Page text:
Another thing to pay particular attention to is this, Eating uncooked meat and unwashed vegetables can cause toxoplasmosis, too. To ensure you and your baby avoid toxoplasmosis, cook all meats thoroughly, wash every cutting board and utensils that come in contact with the raw meat, and scrub your vegetables well before eating them.
It's time to prepare for your first prenatal doctor visit.
It will probably take place at some point between weeks 8 and 10 of pregnancy. It doesn't matter if you are seeing a new doctor or remaining with your regular OB, as long as you're receiving regular prenatal care. Your health should be one of your highest priorities. Ask questions and do your research to ensure you enjoy the healthiest pregnancy possible. Expect the midwife or doctor's office to ask you for a lot of information, such as your personal and family history of any past conditions or problems that could threaten your pregnancy.
They will want to know when you last had your period and any pregnancy symptoms you're experiencing. They may take a urine sample, or a blood sample if procedure calls for it. They will give you a routine exam, and possibly an ultrasound (which is a painless and noninvasive). If they use an early ultrasound, it will be performed trans-vaginally. This means a wand is inserted into your vagina and emits sound waves. These waves then bounce off the fetus to create a beautifully clear image, which is normally displayed on a ultrasound monitor. The ultrasound will help your midwife or doctor confirm a normal pregnancy – or multiple pregnancies! – and identify the age, heart rate, and due date of your little one(s). The ultrasound will help them to rule out potential complications, like an ectopic pregnancy, and examine the health of your pelvis, placenta, and uterus.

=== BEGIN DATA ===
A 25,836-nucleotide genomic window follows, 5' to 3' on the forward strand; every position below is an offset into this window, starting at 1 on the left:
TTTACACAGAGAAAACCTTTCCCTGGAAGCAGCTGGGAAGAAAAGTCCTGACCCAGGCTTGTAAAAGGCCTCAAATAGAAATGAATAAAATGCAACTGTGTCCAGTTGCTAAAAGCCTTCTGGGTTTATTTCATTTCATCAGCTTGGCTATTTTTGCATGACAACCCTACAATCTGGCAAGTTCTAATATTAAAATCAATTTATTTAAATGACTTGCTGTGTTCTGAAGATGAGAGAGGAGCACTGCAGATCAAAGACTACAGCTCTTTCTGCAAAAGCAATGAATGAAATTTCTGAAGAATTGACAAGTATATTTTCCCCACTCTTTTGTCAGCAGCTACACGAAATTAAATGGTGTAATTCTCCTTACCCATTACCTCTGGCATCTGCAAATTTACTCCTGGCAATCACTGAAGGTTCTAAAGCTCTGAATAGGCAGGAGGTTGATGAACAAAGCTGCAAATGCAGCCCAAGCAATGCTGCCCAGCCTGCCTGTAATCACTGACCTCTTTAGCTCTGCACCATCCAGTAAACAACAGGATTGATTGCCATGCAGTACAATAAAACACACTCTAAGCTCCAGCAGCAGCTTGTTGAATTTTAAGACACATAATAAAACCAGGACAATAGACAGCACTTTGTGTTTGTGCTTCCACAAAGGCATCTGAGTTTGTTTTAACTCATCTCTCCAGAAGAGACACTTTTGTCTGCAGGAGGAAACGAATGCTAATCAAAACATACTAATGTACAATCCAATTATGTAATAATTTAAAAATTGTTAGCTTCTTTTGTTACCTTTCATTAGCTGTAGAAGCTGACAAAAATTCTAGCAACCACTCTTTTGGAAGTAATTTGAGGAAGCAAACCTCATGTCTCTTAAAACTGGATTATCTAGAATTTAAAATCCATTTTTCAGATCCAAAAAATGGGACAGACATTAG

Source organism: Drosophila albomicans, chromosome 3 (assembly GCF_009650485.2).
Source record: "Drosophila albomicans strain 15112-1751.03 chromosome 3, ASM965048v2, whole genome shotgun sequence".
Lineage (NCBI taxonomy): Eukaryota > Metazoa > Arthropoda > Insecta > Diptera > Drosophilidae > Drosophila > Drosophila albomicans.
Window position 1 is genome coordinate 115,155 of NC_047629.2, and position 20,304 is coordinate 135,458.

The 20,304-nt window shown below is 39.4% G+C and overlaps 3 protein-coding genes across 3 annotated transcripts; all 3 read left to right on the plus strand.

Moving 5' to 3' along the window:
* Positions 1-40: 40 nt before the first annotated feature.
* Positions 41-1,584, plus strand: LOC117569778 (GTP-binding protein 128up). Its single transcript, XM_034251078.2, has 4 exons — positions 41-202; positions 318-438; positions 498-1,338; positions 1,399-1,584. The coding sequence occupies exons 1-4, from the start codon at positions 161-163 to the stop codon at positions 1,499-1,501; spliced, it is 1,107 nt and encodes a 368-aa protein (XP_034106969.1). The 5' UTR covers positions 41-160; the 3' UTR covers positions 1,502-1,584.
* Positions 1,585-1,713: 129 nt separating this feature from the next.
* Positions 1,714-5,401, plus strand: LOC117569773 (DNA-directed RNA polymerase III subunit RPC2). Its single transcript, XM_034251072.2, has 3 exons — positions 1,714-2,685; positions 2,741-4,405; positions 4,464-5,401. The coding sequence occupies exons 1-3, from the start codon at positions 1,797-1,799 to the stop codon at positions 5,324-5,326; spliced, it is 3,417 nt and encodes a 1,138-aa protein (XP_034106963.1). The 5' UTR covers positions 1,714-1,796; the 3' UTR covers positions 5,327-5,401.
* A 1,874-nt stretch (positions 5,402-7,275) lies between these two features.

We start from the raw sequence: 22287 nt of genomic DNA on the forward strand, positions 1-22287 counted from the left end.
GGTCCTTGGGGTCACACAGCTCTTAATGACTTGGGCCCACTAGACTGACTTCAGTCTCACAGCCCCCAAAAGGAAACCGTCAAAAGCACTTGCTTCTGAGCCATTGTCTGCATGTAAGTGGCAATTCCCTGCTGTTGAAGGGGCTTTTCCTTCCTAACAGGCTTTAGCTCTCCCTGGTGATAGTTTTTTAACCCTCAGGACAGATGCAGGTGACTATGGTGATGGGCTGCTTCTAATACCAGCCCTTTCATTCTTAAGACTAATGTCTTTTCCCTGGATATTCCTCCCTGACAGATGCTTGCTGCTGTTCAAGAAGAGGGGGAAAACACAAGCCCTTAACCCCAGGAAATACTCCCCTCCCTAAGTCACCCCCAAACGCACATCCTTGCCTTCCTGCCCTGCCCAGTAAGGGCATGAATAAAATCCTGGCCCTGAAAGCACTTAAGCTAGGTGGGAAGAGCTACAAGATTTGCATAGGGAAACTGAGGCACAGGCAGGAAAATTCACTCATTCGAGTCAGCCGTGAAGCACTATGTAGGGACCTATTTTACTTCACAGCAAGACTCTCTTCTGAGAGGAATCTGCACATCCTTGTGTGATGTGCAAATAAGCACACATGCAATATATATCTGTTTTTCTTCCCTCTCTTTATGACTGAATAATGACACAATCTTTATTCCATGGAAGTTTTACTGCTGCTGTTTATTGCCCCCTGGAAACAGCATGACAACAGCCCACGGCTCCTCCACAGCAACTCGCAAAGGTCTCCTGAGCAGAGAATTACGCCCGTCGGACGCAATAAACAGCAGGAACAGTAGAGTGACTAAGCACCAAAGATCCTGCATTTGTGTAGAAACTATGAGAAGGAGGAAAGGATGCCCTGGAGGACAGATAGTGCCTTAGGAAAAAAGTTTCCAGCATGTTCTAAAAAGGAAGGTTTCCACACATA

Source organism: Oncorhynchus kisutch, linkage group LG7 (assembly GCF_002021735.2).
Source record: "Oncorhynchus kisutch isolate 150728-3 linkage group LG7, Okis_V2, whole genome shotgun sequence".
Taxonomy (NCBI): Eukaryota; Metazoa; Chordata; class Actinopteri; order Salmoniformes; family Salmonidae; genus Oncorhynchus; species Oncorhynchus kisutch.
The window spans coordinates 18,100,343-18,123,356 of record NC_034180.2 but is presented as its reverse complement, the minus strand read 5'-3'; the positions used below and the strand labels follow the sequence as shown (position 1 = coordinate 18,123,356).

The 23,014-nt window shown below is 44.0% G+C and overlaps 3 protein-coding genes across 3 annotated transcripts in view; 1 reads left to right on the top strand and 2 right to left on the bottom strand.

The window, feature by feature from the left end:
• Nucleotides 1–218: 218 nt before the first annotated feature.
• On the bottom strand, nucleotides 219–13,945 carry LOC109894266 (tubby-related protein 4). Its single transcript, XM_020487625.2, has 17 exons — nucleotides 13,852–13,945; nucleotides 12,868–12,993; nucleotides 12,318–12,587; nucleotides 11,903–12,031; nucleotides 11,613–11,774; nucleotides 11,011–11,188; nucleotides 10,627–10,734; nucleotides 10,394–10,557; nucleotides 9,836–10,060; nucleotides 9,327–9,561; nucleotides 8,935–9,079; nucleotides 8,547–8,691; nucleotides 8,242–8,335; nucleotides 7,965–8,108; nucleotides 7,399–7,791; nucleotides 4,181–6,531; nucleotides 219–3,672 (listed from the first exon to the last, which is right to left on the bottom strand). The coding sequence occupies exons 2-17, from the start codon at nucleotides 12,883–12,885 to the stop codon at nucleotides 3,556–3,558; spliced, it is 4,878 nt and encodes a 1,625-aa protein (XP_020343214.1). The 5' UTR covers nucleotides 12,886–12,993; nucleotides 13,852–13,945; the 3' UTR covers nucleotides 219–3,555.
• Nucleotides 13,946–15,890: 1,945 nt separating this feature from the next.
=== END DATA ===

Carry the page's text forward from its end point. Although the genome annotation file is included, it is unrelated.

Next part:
At some point during this first appointment, your midwife or OB doctor should provide you with information about the various screening tests available. These tests detect certain complications, diseases, and abnormalities. Don't make any on-the-spot decisions about which tests you do or don't want. Instead, go home and think about it. Talk with your partner. Do more research. Talk to experienced moms and other moms-to-be. This appointment is also an opportunity to ask your doctor which foods, activities, and medications are safe, and which are not, during pregnancy. If you have questions about your diet and weight gain, want a prescription for prenatal vitamins, or think of any other questions and concerns, ask them while you are there. If you forget and think of more afterwards, simply keep a tiny notebook in your purse and jot down each question as it comes to you, for your next appointment. If the question is urgent, call your midwife or doctor's office. They want to help you.
If you're still waiting for your body to give you some of the telltale signs of pregnancy, try to relax, because you won't be waiting much longer. By week six, your body is likely experiencing any or all of the symptoms:
- Positive home pregnancy test result
- Morning sickness, nausea, or vomiting
- Food cravings
- Tender, swollen breasts
- Mood Swings
- Increased need to urinate
- Metallic taste in mouth
- Strange dreams
- Heartburn or indigestion
- Bloating, gas, or constipation